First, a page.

Addiction

Over the past thirty years I have worked with many people and many forms of addictive patterns and behaviors. Addiction is self-destructive (obvious mostly) but it is fundamentally painful suffering (not so obvious usually). Addictive behaviors are usually planned, meaningful, and non-impulsive. I consider addictions to have a genetic, biological component as well as being heavily influenced by social and environmental factors especially peer groups and rituals. Many people struggling with addictive patterns hold foundational, limiting and sometimes tyranical beliefs about themselves. These highly charged reclusive belief patterns, often organized early in development, live below the level of conscious awareness. So, by definition, these atomic beliefs can operate, with motive force, beyond the reach of conscious awareness. It is at this level that directed therapeutic counselling can have a decisive role. I am an ardent fan of Twelve Step recovery programs. It is my experience that, though these programs may not suit everybody, they do make a powerful contribution, day by day, in the lives of millions of people. Integrating active participation in a recovery program and  counselling can provide a very dynamic and decisive learning and behavioral change platform for those who are curious or feeling stuck.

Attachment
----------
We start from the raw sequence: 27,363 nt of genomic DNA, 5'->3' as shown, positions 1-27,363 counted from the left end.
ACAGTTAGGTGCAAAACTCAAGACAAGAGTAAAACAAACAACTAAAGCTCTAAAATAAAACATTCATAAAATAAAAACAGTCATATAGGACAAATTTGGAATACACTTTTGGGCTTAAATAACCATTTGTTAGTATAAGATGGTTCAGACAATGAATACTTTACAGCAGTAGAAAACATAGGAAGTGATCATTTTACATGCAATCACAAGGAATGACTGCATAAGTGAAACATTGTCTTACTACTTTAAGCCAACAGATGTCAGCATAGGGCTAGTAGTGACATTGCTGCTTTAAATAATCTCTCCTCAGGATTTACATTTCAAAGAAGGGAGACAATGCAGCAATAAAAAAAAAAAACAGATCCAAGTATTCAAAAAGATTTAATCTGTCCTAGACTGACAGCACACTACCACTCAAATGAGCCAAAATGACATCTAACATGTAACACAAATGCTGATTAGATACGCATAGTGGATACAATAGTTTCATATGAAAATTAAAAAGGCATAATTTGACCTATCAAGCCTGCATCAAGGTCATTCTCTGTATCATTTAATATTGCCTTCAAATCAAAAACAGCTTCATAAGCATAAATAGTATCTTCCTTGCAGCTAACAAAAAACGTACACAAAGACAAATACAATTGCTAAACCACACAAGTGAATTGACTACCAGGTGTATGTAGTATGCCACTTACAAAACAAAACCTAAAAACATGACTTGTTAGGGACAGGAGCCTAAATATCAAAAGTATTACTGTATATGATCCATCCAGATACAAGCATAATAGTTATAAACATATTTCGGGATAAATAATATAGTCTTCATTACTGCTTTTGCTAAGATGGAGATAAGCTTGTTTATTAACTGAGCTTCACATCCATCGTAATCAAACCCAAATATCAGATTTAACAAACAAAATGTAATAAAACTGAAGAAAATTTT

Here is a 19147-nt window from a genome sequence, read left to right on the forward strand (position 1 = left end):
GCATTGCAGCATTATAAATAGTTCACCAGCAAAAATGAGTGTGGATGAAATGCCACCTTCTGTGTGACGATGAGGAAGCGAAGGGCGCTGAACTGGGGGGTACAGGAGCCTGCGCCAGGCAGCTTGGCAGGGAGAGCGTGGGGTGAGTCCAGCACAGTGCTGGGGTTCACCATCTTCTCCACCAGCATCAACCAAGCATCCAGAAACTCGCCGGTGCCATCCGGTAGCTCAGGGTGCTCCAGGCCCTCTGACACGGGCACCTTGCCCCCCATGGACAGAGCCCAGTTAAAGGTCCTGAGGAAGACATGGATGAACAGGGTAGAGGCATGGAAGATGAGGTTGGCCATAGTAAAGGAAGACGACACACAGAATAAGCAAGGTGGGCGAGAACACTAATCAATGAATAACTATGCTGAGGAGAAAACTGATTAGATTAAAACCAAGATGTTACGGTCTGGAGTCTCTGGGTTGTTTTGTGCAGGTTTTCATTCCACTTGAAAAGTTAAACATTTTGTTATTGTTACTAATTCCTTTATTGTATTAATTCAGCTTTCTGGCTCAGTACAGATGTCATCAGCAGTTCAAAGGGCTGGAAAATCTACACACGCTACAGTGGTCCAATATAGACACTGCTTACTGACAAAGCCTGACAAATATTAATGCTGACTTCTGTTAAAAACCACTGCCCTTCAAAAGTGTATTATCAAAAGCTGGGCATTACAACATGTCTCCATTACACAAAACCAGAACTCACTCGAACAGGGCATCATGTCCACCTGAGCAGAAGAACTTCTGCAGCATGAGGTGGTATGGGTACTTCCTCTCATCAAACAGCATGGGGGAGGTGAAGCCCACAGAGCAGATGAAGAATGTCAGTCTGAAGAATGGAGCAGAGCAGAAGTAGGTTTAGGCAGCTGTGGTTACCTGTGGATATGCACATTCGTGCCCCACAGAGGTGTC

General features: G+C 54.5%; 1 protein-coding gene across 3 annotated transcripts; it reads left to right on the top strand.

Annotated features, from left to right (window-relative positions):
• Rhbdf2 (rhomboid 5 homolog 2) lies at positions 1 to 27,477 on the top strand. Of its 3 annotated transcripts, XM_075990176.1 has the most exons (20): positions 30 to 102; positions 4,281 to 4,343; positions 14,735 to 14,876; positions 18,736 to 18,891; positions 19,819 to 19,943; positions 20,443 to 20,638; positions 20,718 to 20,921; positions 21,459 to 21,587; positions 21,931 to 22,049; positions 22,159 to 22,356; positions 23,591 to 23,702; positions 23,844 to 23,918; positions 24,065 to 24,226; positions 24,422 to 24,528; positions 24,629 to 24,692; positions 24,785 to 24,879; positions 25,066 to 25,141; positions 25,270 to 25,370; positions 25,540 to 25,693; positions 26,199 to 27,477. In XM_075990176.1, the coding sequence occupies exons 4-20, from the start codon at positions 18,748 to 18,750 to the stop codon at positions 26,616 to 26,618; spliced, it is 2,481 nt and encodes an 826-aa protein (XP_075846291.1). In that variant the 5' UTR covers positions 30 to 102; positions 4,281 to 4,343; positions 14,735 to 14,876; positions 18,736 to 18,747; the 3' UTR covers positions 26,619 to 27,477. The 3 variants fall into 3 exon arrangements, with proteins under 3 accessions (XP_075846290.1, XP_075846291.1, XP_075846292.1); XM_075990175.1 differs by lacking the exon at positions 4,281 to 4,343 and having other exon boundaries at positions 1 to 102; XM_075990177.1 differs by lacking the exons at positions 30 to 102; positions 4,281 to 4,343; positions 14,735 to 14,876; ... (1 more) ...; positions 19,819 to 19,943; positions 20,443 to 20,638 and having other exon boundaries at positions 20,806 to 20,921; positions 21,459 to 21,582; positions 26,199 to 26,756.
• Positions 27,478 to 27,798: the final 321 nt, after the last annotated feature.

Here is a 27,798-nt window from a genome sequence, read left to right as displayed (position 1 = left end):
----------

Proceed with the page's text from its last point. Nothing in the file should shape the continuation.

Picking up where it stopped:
Goal is: 

  • appropriate planning
  • action
  • anticipation of harm, danger, hazardous situations

Three Pillars:

  • affect regulation
  • trigger analysis & self-destructive beliefs
  • self-care capacities

Self-Care Capacities:

  • reality-testing (reflective awareness)
  • judgment (anticipation of consequences)
  • control
  • anxiety (as a signal something may be amiss: signal anxiety)
  • ability to draw cause-consequence conclusions and act in own best interest
  • exploration of beliefs about the self through careful study of key, critical and anecdotal life experiences

Good Self-Care Capacities Hedge Against:

  • denial/rejection of danger
  • bravado
  • passive-aggressive behavior
  • counter-phobia (risk-numb; head-long plunge into danger, hazards, self-injurious behavior)
  • pride and overblown self-sufficiency (Bullfrog effect; Icarus effect)
  • destructive self-centerdness (exclusive self focus; very limited, or no, self-other focus)
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